Another year gone by, another birthday for our child with additional needs, but how do we, as parents, feel?
Do we celebrate all that the year has brought; the triumphs, the highlights, the hard fought progress and victories?
Or do we grieve; mourning another year of lost possibilities, filled with sadness as we compare our own child to their same-age peers?
Last week was James’ birthday, he turned 15.
Apart from wondering where on earth that 15 years went, it was natural to mark the occasion, which he shares with me (the birthday, not the age!) with a few moments of quiet contemplation.
As James was tearing open his cards and gifts, oblivious to the significance of the day, I thought about what the past year had brought and what the year ahead might be like.
At this point I faced a choice… should I start by thinking about the positive things that the year had brought? Or should I focus on the harder stuff first?
James has had another year in school, another year of good health, another year where he has generally been happy, contented and has been able to enjoy the things we’ve done.
He’s made tiny steps in his learning, but a little progress is better than none at all.
We’ve discovered new favourite places to visit, we’ve discovered new things to eat (admittedly, not all of these are actually food!).
James, as the ‘poster boy’ and inspiration for so much of the work that I do, has touched the hearts and encouraged the minds of many, many people to make a difference for the children and young people with additional needs that they know or work with…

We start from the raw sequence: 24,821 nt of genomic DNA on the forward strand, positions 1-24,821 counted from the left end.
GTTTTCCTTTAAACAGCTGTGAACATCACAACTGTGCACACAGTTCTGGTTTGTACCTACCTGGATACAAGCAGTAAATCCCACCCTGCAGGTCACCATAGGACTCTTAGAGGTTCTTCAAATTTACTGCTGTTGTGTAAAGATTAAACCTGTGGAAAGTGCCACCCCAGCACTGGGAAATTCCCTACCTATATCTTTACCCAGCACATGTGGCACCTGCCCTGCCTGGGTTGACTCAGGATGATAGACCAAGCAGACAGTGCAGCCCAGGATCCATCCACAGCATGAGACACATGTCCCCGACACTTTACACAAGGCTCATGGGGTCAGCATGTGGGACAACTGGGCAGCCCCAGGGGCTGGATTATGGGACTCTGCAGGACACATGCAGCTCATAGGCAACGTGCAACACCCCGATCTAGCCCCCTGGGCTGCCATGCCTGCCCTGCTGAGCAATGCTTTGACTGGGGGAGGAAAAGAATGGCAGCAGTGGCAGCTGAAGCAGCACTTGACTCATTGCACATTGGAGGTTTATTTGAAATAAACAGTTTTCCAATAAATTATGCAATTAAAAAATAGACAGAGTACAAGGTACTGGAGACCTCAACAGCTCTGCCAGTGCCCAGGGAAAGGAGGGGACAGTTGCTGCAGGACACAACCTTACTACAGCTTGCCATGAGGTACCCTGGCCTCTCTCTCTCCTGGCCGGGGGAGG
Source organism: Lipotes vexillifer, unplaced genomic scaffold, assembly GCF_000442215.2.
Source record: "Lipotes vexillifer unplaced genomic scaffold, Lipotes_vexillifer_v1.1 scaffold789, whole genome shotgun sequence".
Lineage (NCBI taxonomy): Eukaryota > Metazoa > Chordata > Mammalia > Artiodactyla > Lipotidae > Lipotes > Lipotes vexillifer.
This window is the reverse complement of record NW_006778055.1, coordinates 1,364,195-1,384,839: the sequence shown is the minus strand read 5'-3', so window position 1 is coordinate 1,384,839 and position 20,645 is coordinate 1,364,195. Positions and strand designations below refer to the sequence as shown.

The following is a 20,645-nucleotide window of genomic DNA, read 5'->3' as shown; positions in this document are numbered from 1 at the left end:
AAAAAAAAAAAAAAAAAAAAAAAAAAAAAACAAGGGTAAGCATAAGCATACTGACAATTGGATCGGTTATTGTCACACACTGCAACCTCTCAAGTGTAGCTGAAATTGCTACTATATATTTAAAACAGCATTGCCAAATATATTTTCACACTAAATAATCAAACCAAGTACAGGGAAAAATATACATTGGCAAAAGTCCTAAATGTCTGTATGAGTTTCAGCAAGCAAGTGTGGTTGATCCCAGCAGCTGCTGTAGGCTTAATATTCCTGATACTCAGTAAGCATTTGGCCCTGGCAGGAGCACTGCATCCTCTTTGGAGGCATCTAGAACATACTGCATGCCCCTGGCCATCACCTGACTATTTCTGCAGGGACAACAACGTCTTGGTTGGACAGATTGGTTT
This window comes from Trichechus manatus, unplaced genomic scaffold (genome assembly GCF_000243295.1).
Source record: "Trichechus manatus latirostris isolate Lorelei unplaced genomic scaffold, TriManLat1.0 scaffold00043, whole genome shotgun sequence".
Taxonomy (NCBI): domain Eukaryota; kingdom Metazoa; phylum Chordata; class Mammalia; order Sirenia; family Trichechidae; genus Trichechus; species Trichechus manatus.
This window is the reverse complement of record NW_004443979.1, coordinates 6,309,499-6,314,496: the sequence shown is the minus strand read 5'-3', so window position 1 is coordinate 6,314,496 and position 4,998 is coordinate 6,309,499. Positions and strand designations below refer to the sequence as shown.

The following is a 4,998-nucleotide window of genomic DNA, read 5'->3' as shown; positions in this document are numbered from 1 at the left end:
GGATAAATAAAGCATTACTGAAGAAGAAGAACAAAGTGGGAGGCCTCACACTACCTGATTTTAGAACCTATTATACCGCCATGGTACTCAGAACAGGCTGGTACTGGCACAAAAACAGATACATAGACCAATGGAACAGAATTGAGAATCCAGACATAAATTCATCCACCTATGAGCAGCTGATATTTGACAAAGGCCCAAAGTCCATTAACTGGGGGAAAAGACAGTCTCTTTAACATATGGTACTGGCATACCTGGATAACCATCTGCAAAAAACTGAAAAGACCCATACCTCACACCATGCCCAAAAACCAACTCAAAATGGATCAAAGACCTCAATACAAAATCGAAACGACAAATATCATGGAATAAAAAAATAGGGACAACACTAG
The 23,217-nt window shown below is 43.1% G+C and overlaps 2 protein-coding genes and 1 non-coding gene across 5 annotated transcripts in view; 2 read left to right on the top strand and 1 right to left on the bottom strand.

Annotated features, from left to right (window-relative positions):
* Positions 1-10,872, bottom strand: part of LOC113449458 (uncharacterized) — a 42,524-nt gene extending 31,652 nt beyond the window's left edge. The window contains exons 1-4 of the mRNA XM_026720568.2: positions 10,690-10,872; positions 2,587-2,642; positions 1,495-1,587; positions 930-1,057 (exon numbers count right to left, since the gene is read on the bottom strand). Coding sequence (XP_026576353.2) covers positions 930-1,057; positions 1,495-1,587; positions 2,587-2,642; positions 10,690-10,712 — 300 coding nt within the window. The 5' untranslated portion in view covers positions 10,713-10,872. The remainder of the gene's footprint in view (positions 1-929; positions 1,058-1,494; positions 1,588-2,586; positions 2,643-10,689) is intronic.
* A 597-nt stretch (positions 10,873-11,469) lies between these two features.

In fact, the more I think about it, the more positives I can find to celebrate from James’ last 12-months.
There are things that have brought me to tears, things that have woken me in the small hours of the night with worry, things that have left me feeling helpless…
But by thinking about all of the positives, I have come to realise that they breathe life into me, encourage me, build me up, drive me on for James, my family, and myself.
Thinking about the negatives, unless I can change them (which often I can’t), drains life out of me, knocks me down, demotivates me and holds me back, which is no help for James, my family, or me at all…
I choose positive inspiration, to celebrate the victories, small though they might be. I choose to focus only on things that feed me, encourage me, give me life.
To do otherwise is just a form of parental self-harm, dwelling on the things that have gone wrong, the things that aren’t possible, the things we can’t do.
I choose not to go there, and I choose ‘acceptance’…
Acceptance of our son for who he is and for all that he brings to our family; acceptance of what our life as a family is like, and celebrating it for all the good things that life brings.
His 15-years of life so far have been inspirational to me and to us as a family; we are different, very different, as a result of having him in our family.
James has taught us acceptance, a deeper level of love, to celebrate difference, to care and campaign for the vulnerable, and much, much more.
My work reflects our journey with James, and I absolutely love it!
So next time it is your child’s birthday, or maybe on any other day, remember you have a choice; a choice of focussing on the positives or the negatives, a choice of acceptance or rejection, a choice of inspiration or depression…
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